Prices for financial firms are not "pure plays" on their expected financial conditions. Rather, the prices also incorporate the value of expected supervisory and regulatory actions should their financial condition deteriorate. These perceptions and levels of government guarantee vary substantially across firms. For example, the corrective actions used by bank supervisors to deal with undercapitalized banks are intended to encourage market discipline and to deter the expectation of regulatory forbearance. In addition, encouraging the issuance of financial market instruments, such as subordinated debt, can provide an important antidote to conjectures of government guarantees and to the misperception that some institutions are "too big to fail." The threat of prohibited payments on the subordinated debt of an institution that becomes undercapitalized should be useful in ensuring vigilance by debt investors. As a result, capital adequacy becomes not the job solely of the regulator, but of market participants as well.

The Federal Reserve also works to enhance the role of market discipline in the broader financial system. For example, the Federal Reserve Bank of New York is working with dealers to improve the settlement and clearing practices of the credit derivatives industry. Reliable recordkeeping is crucial in times of stability; otherwise, it will not be available in times of distress. The Federal Reserve has also highlighted the systemic risks associated with the large portfolios of Fannie Mae and Freddie Mac. The inherent lack of counterparty discipline is a significant problem associated with the regulation of these government-sponsored enterprises (GSEs). Currently, this lack of market discipline, which is a consequence of conjectural federal government guarantees, is self-perpetuating: It has engendered a cost of capital for the GSEs that is nearly comparable to that of the federal government. It should be no surprise, then, that the GSE portfolios have grown dramatically since the early 1990s. Their growth rates have subsided more recently in light of recent accounting, regulatory, and governance problems, but without significant improvements in market discipline, it is likely that the rapid growth of GSE portfolios will resume.

Market information is not a panacea in the formulation of monetary policy and, likewise, it is not one in the context of supervision and regulation. First, market information is unavailable for many banks, often because they issue public debt only infrequently. Second, market discipline for banks is somewhat dependent on the Federal Reserve's policies and actions, and thus it has a "mirror problem" of its own. That is, through a "certification effect," bank supervision can potentially create significant moral hazard in that investors may believe that governmental regulation supersedes their need to assess the firms' financial condition. Third, the objectives of financial markets and the Federal Reserve are not perfectly aligned. For example, equity holders of a failing institution may have an incentive to "bet the bank" and thereby maximize the value of the put option the institution believes it holds from the deposit insurer.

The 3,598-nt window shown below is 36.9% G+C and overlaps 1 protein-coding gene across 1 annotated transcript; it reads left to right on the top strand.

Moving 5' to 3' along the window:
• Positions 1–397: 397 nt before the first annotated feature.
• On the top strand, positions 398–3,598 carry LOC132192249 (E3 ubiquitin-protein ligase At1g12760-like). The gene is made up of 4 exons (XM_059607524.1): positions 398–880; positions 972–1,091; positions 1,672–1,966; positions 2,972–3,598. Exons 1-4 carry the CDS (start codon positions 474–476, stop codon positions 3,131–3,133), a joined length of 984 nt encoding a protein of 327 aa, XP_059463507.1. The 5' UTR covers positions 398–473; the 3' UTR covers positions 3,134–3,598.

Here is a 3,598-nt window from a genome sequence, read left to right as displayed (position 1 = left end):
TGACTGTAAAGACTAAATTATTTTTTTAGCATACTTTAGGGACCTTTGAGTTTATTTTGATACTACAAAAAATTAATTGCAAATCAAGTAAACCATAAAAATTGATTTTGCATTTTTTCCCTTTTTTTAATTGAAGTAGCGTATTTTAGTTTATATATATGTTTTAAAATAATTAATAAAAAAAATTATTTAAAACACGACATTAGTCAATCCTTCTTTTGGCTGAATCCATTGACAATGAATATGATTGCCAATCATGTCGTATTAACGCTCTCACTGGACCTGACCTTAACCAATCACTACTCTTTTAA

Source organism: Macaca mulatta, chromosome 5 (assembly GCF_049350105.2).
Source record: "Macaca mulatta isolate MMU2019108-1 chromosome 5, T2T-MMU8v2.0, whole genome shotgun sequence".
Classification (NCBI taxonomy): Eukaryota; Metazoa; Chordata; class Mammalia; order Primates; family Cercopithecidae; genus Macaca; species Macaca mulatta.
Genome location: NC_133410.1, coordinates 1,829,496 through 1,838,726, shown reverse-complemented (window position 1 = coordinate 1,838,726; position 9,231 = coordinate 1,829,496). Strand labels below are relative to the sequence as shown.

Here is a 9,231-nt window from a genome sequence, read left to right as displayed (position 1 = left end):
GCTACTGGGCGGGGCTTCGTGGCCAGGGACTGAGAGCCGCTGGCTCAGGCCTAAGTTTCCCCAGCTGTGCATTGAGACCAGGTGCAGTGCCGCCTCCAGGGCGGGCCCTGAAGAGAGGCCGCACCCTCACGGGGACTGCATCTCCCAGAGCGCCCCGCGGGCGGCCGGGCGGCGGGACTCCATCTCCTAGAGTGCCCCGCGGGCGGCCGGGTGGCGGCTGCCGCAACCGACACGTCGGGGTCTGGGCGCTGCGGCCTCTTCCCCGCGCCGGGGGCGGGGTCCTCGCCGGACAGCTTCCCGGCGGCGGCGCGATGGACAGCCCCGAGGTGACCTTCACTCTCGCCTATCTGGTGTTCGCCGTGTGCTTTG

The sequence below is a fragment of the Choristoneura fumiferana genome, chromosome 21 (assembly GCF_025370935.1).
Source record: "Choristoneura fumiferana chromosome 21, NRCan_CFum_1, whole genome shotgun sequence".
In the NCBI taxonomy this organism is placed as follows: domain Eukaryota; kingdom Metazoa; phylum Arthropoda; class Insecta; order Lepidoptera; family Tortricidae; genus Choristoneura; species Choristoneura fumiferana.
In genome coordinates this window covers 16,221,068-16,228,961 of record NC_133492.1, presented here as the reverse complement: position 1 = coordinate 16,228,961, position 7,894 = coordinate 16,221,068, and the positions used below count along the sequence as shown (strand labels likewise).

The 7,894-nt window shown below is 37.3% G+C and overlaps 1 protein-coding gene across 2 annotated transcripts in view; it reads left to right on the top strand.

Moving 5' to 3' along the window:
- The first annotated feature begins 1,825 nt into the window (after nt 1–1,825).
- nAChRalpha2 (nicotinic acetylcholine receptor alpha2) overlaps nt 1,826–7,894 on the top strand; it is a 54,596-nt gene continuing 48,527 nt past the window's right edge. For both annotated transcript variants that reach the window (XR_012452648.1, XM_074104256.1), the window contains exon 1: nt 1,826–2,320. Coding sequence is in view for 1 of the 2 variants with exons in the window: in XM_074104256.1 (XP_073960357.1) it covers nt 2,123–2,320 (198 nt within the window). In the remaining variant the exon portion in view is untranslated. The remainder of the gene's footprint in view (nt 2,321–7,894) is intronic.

The onus continues to rest with the Federal Reserve and other financial regulators to harness the forces of market discipline as a necessary complement to more traditional modes of supervision and regulation.

Conclusion
In summary, markets inform and, in some cases, complement the monetary, supervisory, and regulatory actions of the Federal Reserve. As I hope that I have made clear, the interaction of market signals and policy is neither simple nor straightforward. You watch us and react to our actions, while simultaneously we monitor you and respond as best we can to the signals you provide about evolving economic and financial conditions. To do our part in preventing the signals from getting crossed, I believe that we at the Federal Reserve should continue our efforts to make our communications and intentions as clear as possible. That may be a tall order, but it is one worthy of our efforts.


Footnotes

1.  Nellie Liang, Wayne Passmore, Daniel Covitz, and Diana Hancock, of the Board's staff, contributed to these remarks. Return to text

2.  The U.S. banking agencies recently asked for public comment on a notice of proposed rulemaking for implementing Basel II. Pillar three of Basel II is particularly intended to strengthen market discipline.  Return to text

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Last update: November 21, 2006